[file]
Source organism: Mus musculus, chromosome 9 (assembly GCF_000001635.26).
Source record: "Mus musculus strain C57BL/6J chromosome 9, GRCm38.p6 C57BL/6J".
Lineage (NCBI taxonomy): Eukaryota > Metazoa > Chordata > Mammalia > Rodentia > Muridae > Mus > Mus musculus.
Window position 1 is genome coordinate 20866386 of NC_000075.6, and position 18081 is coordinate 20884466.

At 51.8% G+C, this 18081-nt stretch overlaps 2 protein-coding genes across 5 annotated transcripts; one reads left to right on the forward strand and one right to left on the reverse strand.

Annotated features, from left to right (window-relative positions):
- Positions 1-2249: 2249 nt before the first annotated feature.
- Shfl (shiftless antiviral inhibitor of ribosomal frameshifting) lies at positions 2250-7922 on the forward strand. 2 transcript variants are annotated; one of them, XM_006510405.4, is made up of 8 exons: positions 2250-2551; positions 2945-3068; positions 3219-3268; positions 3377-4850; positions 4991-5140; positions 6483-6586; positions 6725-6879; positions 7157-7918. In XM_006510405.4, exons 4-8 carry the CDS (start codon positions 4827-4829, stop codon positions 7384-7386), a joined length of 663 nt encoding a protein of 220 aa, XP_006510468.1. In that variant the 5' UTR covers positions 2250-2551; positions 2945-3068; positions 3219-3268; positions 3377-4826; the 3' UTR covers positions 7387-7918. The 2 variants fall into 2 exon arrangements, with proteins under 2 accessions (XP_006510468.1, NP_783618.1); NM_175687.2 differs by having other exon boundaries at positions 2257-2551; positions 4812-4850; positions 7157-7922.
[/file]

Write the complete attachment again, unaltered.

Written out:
Source organism: Mus musculus, chromosome 9 (assembly GCF_000001635.26).
Source record: "Mus musculus strain C57BL/6J chromosome 9, GRCm38.p6 C57BL/6J".
Lineage (NCBI taxonomy): Eukaryota > Metazoa > Chordata > Mammalia > Rodentia > Muridae > Mus > Mus musculus.
Window position 1 is genome coordinate 20866386 of NC_000075.6, and position 18081 is coordinate 20884466.

At 51.8% G+C, this 18081-nt stretch overlaps 2 protein-coding genes across 5 annotated transcripts; one reads left to right on the forward strand and one right to left on the reverse strand.

Annotated features, from left to right (window-relative positions):
- Positions 1-2249: 2249 nt before the first annotated feature.
- Shfl (shiftless antiviral inhibitor of ribosomal frameshifting) lies at positions 2250-7922 on the forward strand. 2 transcript variants are annotated; one of them, XM_006510405.4, is made up of 8 exons: positions 2250-2551; positions 2945-3068; positions 3219-3268; positions 3377-4850; positions 4991-5140; positions 6483-6586; positions 6725-6879; positions 7157-7918. In XM_006510405.4, exons 4-8 carry the CDS (start codon positions 4827-4829, stop codon positions 7384-7386), a joined length of 663 nt encoding a protein of 220 aa, XP_006510468.1. In that variant the 5' UTR covers positions 2250-2551; positions 2945-3068; positions 3219-3268; positions 3377-4826; the 3' UTR covers positions 7387-7918. The 2 variants fall into 2 exon arrangements, with proteins under 2 accessions (XP_006510468.1, NP_783618.1); NM_175687.2 differs by having other exon boundaries at positions 2257-2551; positions 4812-4850; positions 7157-7922.